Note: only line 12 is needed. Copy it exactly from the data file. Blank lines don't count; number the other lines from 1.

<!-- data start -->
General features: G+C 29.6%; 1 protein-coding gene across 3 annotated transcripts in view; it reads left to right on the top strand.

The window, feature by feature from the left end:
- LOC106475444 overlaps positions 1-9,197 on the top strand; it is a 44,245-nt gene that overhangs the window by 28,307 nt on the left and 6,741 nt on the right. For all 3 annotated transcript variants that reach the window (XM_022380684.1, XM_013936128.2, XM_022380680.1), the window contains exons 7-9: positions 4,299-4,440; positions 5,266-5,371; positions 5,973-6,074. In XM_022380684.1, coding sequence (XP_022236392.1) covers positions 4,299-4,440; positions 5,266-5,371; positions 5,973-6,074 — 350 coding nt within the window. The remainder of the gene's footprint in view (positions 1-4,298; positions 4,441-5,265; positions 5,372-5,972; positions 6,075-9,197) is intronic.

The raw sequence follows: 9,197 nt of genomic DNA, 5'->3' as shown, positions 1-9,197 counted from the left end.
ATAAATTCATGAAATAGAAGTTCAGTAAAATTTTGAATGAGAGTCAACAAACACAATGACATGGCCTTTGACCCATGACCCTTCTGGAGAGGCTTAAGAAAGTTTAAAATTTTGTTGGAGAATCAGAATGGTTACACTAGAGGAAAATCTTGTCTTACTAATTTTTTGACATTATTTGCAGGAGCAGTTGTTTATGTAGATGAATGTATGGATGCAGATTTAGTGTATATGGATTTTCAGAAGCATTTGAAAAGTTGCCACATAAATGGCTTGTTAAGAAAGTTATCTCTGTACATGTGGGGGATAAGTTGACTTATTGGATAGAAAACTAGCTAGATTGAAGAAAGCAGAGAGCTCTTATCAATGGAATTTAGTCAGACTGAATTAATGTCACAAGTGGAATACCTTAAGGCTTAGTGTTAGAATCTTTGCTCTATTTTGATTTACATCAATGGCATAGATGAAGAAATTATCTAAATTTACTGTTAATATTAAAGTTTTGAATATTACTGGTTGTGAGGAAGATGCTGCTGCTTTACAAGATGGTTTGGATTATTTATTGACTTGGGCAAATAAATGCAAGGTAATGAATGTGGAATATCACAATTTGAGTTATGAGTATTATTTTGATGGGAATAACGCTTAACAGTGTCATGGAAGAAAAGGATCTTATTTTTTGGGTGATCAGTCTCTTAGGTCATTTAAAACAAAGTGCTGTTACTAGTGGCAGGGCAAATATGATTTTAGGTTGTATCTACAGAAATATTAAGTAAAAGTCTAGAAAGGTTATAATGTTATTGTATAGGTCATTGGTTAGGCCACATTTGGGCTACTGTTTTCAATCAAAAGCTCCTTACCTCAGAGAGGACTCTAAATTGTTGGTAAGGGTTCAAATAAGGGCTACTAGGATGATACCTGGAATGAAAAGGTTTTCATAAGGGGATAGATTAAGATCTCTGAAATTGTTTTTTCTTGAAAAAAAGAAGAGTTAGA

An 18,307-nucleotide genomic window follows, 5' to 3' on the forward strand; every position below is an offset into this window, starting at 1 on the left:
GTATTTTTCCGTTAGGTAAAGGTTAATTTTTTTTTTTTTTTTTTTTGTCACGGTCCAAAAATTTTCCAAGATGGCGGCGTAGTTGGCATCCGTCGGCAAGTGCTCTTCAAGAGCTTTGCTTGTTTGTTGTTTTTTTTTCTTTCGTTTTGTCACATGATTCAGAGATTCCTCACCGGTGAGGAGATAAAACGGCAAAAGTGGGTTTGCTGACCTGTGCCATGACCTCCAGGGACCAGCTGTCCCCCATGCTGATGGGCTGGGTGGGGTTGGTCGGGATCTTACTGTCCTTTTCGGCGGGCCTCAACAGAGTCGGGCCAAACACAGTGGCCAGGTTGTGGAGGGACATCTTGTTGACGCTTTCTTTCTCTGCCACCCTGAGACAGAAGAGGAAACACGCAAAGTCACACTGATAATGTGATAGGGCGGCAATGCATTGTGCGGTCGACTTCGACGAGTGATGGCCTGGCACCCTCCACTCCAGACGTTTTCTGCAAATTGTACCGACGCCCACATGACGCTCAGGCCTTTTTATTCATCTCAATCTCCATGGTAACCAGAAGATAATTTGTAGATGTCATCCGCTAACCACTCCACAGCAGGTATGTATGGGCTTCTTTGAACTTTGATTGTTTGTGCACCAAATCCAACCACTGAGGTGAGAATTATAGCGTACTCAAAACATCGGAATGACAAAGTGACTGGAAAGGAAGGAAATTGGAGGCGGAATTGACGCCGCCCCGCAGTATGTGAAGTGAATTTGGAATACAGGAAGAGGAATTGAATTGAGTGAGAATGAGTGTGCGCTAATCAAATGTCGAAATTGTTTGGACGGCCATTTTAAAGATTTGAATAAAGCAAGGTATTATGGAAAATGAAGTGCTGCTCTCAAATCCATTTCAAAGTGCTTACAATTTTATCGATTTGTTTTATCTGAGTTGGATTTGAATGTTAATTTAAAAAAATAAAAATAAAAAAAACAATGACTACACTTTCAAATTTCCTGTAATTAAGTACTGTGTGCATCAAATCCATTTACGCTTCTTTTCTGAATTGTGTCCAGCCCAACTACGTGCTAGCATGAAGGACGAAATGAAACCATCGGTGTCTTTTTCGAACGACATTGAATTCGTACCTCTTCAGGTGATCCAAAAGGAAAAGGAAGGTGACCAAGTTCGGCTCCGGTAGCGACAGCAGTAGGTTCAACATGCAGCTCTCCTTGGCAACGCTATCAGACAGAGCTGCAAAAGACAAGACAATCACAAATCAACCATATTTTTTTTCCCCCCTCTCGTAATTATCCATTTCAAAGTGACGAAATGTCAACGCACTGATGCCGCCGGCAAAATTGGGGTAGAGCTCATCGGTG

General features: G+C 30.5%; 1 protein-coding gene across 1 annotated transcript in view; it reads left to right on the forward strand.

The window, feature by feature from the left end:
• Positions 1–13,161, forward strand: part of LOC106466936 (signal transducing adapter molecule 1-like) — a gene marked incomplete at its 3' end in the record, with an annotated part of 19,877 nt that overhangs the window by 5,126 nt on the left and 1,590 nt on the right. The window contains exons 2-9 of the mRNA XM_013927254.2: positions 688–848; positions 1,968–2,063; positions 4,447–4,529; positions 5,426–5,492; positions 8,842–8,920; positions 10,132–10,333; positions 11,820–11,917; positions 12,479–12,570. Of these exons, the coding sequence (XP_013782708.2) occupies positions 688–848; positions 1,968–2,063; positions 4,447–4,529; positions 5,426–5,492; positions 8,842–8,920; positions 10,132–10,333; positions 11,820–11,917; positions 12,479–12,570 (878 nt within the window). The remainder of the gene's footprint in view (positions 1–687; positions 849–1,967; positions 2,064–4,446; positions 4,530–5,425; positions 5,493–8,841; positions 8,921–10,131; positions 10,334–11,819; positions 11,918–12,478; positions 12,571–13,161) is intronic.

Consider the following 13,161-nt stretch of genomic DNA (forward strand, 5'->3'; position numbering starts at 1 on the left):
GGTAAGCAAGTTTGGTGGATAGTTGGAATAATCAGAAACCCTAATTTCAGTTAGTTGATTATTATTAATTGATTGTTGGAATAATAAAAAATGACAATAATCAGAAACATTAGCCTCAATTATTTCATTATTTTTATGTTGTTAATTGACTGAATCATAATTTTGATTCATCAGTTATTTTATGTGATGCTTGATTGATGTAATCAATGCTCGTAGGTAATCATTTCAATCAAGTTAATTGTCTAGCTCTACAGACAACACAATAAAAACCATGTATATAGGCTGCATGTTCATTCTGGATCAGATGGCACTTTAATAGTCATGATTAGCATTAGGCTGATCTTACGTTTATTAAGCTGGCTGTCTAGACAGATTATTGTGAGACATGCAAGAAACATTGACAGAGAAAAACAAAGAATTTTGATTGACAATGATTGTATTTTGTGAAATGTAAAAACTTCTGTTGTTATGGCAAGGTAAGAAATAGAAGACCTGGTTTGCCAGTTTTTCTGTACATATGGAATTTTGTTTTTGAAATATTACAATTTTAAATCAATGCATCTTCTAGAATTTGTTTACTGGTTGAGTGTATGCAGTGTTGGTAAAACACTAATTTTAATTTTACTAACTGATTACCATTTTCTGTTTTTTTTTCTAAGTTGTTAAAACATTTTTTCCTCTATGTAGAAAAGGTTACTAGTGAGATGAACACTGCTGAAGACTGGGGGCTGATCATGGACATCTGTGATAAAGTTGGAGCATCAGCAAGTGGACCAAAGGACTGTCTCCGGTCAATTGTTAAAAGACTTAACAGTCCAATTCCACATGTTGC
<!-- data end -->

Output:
GGTAAGCAAGTTTGGTGGATAGTTGGAATAATCAGAAACCCTAATTTCAGTTAGTTGATTATTATTAATTGATTGTTGGAATAATAAAAAATGACAATAATCAGAAACATTAGCCTCAATTATTTCATTATTTTTATGTTGTTAATTGACTGAATCATAATTTTGATTCATCAGTTATTTTATGTGATGCTTGATTGATGTAATCAATGCTCGTAGGTAATCATTTCAATCAAGTTAATTGTCTAGCTCTACAGACAACACAATAAAAACCATGTATATAGGCTGCATGTTCATTCTGGATCAGATGGCACTTTAATAGTCATGATTAGCATTAGGCTGATCTTACGTTTATTAAGCTGGCTGTCTAGACAGATTATTGTGAGACATGCAAGAAACATTGACAGAGAAAAACAAAGAATTTTGATTGACAATGATTGTATTTTGTGAAATGTAAAAACTTCTGTTGTTATGGCAAGGTAAGAAATAGAAGACCTGGTTTGCCAGTTTTTCTGTACATATGGAATTTTGTTTTTGAAATATTACAATTTTAAATCAATGCATCTTCTAGAATTTGTTTACTGGTTGAGTGTATGCAGTGTTGGTAAAACACTAATTTTAATTTTACTAACTGATTACCATTTTCTGTTTTTTTTTCTAAGTTGTTAAAACATTTTTTCCTCTATGTAGAAAAGGTTACTAGTGAGATGAACACTGCTGAAGACTGGGGGCTGATCATGGACATCTGTGATAAAGTTGGAGCATCAGCAAGTGGACCAAAGGACTGTCTCCGGTCAATTGTTAAAAGACTTAACAGTCCAATTCCACATGTTGC